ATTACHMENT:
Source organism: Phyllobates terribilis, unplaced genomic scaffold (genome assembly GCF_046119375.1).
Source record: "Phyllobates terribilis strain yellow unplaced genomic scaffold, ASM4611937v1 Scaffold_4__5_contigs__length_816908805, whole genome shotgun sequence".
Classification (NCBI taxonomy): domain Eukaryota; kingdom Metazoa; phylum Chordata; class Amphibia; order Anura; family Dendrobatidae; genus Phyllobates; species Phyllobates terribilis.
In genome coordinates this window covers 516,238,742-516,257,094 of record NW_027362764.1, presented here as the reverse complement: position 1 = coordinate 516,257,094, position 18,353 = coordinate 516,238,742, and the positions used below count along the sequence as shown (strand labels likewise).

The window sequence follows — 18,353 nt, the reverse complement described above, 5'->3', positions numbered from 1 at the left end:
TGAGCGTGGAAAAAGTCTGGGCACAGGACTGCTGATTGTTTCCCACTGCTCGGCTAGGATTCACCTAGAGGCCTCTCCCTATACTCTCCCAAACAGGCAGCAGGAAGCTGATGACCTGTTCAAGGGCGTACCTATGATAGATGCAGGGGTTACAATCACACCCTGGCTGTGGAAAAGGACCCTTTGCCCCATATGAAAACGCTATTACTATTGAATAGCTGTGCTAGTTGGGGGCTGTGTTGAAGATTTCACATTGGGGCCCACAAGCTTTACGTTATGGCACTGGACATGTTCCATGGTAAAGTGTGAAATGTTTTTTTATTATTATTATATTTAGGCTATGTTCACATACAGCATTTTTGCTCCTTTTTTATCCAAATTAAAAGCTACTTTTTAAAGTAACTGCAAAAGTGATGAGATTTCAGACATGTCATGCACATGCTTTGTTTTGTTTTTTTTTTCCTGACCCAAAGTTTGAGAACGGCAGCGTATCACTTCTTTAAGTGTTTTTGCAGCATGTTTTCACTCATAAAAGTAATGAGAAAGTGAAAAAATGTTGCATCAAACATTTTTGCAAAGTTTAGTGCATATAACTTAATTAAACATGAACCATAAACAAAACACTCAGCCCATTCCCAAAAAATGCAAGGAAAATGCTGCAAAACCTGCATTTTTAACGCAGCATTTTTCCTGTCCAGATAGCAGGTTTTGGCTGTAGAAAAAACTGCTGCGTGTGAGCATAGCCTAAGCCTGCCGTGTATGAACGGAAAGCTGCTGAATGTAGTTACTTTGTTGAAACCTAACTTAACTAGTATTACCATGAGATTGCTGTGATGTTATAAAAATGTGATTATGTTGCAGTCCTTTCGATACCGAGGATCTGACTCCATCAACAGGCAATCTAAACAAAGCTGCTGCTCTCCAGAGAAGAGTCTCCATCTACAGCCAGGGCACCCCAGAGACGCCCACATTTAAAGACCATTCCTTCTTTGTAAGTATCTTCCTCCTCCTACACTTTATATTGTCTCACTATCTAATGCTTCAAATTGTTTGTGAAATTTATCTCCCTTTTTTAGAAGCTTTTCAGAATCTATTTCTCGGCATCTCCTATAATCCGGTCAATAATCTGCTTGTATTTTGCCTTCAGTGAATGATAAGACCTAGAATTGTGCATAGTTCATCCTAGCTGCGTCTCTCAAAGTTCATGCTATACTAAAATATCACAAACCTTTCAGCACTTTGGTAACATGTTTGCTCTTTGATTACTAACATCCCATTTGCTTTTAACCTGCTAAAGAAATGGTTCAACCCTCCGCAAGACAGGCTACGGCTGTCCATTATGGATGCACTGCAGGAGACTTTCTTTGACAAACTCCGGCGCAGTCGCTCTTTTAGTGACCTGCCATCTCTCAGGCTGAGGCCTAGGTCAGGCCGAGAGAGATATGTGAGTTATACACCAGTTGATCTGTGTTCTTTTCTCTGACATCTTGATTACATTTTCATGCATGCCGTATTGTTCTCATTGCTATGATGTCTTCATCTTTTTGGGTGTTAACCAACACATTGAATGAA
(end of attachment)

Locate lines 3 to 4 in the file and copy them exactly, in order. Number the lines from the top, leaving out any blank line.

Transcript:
Classification (NCBI taxonomy): domain Eukaryota; kingdom Metazoa; phylum Chordata; class Amphibia; order Anura; family Dendrobatidae; genus Phyllobates; species Phyllobates terribilis.
In genome coordinates this window covers 516,238,742-516,257,094 of record NW_027362764.1, presented here as the reverse complement: position 1 = coordinate 516,257,094, position 18,353 = coordinate 516,238,742, and the positions used below count along the sequence as shown (strand labels likewise).